Lord Halsbury made it clear, at p 189, that the declaration of the Sultan of Muscat that had authorised the seizure of the goods was determinative of the legality of the seizure under Muscat law:
[The Sultan] has authorised it and declared authoritatively that it was a perfectly lawful act according to the law of Muscat, and I am of opinion that no English tribunal is capable of going behind that declaration and saying that the Sultan of Muscat was wrong in his exposition of his own law . . . . [I]t appears to me that any other decision would be open to very serious questions of policy if, in every case where the lord of a country has declared what the law of his own country is, it were open to an English tribunal to enter into the question and to determine, as against him, what was the law of his country.
Carr v Fracis Times & Co, like Phillips v Eyre, treated the cause of action sued on in England as a foreign cause of action. Where a foreign cause of action is concerned the double actionability rule never comes into play unless the cause of action is actionable under the foreign law.
In Machado v Fontes  2 QB 231 an action for libel was brought in England in respect of a pamphlet published in Brazil. The defendant filed a defence denying the libel but later applied for leave to amend his defence by adding a plea that publication of the pamphlet did not give rise to any civil liability for damages under Brazilian law. The Court of Appeal held that the plea was bad. The publication of the libellous pamphlet was a criminal offence in Brazil and, accordingly, unjustifiable under Brazilian law. That was enough to sustain the civil action for damages in England. The libel did not need to be actionable in a civil suit in Brazil. In so finding the Court of Appeal was treating the case as falling within the first of the two categories to which I referred, that is to say, as an English tort with a condition of actionability in England dependant on the foreign law. The decision of the Court of Appeal was, however, overruled by a majority in this House in Boys v Chaplin  AC 357.
In Boys v Chaplin the cause of action sued on was, save that the car accident which gave rise to the action took place in Malta, in all respects an English tort. Both plaintiff and defendant were British subjects serving in the British armed forces and, although normally resident in England, were stationed temporarily in Malta. The car accident in Malta had been caused by the defendant's negligence. The plaintiff sued in England for damages. The issue was whether general damages, for pain and suffering, loss of amenities etc, which were available under the law of England but not under the law of Malta, could be awarded. The trial judge applied English law to the issue, the Court of Appeal affirmed his decision and this House dismissed the appeal. In doing so the members of the Appellate Committee expressed, in somewhat differing terms, views about the double actionability rule. A majority of their Lordships concluded that Machado v Fontes  2 QB 231 had been wrongly decided. The double actionability rule required, they held, that the allegedly tortious act be actionable in civil proceedings under the law of the foreign country where the act had been done. But the rule, they thought, was not an inflexible one. Both Lord Hodson and Lord Wilberforce advocated the use of flexibility in applying the rule: see pp 377 and 391-392. The flexibility they had in mind, however, was a flexibility that would enable the court to apply English law, the lex fori, rather than the lex loci delicti to a discrete issue in a case where the only significant connection between the action and the foreign country was that the allegedly tortious act on which the action was based had taken place in the foreign country. It may be that they would, if the "only significant connection" criterion were satisfied, have allowed the lex fori rather than the lex loci delicti to be applied to the case as a whole: nb Lord Hodson's approving reference, at p 377, to the dictum of Wightman J in Scott v Seymour (1862) 1 H&C 219, 235 and Lord Wilberforce's remarks, at pp 391E - 392E.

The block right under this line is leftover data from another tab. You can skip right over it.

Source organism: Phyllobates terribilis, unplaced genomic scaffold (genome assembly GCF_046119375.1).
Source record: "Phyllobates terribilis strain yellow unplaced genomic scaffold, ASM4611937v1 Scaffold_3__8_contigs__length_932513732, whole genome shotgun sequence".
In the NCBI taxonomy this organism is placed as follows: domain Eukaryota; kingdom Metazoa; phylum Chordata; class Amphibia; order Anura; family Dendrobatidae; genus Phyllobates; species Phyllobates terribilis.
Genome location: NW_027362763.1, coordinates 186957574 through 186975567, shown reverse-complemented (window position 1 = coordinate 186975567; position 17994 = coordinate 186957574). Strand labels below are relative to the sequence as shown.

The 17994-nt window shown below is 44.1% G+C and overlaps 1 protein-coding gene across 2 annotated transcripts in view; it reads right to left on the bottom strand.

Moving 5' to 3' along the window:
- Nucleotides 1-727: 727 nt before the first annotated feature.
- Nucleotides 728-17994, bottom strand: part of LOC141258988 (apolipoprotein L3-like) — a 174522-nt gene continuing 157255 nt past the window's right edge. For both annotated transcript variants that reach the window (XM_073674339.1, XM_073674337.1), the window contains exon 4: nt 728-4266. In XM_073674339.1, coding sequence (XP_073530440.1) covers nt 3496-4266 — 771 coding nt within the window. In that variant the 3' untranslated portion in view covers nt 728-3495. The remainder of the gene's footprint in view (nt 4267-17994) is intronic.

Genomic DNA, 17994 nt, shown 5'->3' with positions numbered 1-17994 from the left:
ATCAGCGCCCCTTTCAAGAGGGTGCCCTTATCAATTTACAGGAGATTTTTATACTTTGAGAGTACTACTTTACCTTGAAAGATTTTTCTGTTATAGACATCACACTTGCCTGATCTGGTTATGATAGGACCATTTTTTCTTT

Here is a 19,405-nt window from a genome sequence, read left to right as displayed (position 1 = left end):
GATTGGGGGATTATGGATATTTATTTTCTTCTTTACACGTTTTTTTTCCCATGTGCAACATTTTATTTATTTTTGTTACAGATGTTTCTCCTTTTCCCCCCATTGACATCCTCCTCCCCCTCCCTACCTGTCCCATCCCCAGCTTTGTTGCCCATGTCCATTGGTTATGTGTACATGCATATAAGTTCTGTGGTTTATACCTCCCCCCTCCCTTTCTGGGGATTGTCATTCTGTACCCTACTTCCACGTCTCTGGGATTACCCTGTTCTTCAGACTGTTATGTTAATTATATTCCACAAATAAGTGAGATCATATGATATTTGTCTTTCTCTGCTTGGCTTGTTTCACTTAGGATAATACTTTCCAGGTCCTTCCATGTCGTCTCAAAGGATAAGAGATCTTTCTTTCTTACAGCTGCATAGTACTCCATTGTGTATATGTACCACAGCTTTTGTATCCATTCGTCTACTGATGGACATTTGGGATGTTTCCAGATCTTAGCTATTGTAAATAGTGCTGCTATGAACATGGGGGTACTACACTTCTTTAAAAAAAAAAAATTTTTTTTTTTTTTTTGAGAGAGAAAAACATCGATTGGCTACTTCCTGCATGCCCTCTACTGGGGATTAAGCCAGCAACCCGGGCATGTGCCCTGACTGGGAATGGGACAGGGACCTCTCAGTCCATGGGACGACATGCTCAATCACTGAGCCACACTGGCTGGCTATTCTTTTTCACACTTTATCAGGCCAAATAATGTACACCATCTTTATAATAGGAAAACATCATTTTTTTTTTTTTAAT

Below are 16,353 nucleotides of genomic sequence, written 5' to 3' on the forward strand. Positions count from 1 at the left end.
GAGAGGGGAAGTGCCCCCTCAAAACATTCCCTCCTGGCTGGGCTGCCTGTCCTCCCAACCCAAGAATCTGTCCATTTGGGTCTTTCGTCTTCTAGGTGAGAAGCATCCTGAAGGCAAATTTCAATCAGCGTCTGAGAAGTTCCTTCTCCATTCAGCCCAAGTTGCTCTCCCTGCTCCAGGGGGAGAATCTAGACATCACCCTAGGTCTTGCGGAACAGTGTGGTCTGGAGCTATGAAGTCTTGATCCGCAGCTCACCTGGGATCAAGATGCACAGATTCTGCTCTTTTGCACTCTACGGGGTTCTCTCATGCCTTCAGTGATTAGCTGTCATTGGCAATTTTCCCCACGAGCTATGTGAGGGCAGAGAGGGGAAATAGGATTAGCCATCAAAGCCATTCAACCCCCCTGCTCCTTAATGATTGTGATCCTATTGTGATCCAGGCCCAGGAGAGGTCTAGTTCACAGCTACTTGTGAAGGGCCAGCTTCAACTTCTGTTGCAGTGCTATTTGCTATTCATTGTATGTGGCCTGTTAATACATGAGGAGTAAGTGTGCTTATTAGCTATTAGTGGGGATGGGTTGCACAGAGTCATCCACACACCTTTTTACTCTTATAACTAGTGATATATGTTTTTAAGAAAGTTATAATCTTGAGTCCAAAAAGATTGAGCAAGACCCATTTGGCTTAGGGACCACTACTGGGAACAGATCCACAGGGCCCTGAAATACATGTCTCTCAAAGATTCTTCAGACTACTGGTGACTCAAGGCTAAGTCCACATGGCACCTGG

There was nothing, however, in either Lord Hodson's speech or Lord Wilberforce's speech, or in the other Boys v Chaplin speeches, which suggested that, in a case where the only connection with England was that the action had been brought in England, the advocated flexibility could enable the court to waive the requirement that the allegedly tortious act be such as to give rise to civil actionability under the law of the country where the act was done, still less where that country was in every significant respect the country of the tort.
In Red Sea Insurance Co Ltd v Bouygues SA  1 AC 190 my noble and learned friend Lord Slynn of Hadley, giving the judgment of the Privy Council, held that, conceptually at least, the flexibility advocated in Boys v Chaplin  AC 357 might justify the exclusive application of the lex loci delicti, so that a tortious remedy might be allowed notwithstanding that the lex fori would not have allowed any remedy. Lord Slynn accepted that the doctrine of the proper law of the tort had not become part of English law but he did not regard the introduction of flexibility into the double-actionability rule as inconsistent with the rejection of that doctrine. He said, at p 206, that: